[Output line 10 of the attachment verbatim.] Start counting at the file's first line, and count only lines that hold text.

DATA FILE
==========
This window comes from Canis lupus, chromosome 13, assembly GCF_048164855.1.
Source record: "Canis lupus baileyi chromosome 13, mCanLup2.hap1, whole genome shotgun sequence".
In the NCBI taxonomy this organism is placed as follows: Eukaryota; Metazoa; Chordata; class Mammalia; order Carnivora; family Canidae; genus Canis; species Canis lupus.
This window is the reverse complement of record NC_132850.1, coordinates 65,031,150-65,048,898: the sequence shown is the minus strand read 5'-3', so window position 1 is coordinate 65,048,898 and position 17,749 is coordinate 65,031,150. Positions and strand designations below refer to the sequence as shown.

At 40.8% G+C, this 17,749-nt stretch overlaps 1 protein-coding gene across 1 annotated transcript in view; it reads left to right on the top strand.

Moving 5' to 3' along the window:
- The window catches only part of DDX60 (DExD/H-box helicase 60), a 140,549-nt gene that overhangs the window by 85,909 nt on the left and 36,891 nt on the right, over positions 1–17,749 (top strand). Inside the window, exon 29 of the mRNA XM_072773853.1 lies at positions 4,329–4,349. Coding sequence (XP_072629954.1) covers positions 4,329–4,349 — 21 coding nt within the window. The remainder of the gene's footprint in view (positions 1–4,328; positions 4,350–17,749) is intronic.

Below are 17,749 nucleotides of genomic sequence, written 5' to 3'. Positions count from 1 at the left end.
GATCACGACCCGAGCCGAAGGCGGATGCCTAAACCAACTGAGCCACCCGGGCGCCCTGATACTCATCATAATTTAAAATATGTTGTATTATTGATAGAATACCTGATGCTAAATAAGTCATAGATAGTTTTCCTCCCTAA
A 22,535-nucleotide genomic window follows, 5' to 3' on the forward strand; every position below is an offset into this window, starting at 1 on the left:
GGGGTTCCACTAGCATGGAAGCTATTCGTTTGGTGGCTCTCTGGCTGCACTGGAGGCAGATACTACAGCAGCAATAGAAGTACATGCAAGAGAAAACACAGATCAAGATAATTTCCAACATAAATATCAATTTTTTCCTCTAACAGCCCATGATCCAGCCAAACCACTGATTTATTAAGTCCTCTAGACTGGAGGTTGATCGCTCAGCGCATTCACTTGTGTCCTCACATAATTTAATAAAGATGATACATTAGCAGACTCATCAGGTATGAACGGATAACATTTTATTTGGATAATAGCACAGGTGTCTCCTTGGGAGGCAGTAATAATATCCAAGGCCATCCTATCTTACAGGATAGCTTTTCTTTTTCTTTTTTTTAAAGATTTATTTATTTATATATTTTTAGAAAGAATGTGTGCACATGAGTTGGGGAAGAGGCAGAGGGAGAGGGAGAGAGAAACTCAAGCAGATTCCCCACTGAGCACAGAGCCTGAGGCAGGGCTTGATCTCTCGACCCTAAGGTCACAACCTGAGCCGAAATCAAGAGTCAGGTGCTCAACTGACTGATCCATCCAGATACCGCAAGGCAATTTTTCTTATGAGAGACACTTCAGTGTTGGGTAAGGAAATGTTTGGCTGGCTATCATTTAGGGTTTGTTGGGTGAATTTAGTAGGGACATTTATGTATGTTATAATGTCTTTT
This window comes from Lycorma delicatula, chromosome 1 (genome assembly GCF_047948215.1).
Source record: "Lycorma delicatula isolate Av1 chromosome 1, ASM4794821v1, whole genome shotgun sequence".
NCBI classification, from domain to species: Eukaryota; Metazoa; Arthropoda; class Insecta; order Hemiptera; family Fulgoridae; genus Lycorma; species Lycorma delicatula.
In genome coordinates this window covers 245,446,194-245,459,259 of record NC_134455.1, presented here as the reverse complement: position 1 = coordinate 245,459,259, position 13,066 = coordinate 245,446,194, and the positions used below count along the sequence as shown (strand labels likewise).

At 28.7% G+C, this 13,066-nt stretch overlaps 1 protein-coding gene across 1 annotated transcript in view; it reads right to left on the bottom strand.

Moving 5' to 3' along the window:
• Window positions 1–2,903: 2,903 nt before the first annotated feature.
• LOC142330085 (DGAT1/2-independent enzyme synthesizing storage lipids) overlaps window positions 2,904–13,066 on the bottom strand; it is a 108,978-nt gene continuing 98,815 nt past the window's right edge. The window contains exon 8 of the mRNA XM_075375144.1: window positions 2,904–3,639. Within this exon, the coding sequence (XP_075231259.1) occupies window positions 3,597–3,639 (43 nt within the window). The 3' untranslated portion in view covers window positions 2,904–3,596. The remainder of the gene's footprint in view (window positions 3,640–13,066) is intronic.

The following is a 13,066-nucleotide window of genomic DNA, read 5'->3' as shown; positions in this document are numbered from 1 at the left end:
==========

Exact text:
A 22,535-nucleotide genomic window follows, 5' to 3' on the forward strand; every position below is an offset into this window, starting at 1 on the left: